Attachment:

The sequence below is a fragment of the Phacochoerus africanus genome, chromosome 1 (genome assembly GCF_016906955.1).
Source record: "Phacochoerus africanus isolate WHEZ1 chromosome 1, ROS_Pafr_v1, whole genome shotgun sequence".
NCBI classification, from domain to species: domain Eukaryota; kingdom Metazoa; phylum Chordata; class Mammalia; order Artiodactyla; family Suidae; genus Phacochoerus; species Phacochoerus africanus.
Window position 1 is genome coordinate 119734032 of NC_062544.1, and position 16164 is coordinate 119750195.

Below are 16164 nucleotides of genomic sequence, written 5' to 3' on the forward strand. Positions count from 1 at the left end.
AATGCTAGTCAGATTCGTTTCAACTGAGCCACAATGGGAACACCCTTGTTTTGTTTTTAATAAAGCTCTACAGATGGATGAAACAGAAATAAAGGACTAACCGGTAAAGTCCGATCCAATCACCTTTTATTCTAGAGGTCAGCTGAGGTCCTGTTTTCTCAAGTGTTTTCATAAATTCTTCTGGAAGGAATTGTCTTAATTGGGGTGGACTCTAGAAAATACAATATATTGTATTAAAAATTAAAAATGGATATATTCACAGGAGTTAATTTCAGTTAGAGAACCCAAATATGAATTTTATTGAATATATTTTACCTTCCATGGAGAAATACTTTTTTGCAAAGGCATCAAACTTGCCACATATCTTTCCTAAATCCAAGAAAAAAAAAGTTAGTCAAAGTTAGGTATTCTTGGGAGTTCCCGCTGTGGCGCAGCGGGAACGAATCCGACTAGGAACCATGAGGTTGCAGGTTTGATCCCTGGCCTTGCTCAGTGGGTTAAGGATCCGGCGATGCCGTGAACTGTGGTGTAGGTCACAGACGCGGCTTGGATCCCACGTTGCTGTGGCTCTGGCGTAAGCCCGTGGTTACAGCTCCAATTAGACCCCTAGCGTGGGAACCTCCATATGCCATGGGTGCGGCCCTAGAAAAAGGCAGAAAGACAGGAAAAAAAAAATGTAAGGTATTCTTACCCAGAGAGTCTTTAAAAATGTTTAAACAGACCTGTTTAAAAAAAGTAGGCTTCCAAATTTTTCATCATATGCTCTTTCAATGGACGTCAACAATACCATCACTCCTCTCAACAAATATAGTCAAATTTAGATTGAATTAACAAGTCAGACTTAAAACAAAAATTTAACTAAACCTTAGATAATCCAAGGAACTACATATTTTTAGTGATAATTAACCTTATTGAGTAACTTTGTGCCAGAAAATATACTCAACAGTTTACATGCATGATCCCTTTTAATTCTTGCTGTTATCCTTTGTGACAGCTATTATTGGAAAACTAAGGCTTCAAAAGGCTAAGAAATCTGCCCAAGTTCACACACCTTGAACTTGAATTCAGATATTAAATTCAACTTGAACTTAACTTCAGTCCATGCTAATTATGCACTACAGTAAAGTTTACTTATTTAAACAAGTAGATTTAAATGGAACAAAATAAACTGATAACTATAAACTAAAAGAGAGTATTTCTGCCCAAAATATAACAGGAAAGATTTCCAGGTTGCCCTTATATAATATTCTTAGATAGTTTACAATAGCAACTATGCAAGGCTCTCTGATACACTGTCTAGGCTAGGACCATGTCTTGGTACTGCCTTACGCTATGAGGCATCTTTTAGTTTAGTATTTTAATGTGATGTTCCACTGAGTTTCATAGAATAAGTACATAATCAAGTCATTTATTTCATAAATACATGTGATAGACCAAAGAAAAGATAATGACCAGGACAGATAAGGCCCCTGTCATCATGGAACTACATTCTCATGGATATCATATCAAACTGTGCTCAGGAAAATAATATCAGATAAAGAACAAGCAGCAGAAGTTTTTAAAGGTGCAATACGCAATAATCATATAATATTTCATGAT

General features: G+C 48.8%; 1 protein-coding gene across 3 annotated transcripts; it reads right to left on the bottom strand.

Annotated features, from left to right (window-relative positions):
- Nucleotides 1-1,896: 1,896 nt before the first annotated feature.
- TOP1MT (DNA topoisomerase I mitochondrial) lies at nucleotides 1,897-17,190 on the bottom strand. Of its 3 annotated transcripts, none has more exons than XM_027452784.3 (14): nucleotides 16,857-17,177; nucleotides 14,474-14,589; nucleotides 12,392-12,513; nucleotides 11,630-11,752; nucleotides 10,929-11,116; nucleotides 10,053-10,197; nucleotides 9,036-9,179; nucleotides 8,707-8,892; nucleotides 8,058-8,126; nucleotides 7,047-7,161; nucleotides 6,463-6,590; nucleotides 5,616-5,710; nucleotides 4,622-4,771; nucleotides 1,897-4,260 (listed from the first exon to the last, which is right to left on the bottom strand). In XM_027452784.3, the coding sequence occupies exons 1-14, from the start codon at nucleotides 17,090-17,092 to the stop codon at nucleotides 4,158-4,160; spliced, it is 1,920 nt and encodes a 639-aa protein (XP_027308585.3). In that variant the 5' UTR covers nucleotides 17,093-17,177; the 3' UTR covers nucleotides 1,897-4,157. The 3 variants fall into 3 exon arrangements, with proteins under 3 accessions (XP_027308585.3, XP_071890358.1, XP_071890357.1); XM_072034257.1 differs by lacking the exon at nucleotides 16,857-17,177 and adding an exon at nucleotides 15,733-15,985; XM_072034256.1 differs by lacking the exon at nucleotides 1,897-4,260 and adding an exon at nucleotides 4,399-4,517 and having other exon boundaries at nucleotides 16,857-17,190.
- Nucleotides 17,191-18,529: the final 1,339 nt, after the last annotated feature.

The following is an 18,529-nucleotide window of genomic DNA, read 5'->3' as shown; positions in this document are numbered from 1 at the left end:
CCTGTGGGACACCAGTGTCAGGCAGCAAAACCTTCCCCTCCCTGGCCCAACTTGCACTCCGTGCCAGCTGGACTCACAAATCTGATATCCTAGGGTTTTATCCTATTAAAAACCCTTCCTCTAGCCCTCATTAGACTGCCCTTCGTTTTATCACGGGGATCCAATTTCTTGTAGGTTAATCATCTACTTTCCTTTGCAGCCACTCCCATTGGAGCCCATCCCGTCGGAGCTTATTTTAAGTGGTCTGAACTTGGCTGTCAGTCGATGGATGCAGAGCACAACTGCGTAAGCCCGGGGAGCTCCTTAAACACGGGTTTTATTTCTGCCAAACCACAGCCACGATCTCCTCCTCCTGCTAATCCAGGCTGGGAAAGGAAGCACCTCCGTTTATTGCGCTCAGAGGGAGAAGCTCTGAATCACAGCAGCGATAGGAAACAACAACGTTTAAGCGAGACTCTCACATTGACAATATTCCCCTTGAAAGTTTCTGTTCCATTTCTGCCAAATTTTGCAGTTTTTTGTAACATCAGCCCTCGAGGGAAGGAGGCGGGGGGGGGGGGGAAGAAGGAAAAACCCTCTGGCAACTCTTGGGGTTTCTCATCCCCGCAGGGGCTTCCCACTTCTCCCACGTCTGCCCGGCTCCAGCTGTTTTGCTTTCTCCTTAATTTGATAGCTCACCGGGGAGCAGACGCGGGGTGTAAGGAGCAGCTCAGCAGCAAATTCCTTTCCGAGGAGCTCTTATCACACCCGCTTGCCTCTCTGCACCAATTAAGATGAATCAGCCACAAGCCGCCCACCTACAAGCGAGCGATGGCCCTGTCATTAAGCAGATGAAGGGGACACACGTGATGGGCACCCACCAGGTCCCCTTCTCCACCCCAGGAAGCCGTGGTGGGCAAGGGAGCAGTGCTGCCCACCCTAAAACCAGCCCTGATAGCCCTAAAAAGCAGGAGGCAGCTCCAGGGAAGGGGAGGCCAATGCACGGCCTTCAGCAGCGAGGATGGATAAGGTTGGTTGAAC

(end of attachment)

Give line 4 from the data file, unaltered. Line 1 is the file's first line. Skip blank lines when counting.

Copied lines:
Window position 1 is genome coordinate 119734032 of NC_062544.1, and position 16164 is coordinate 119750195.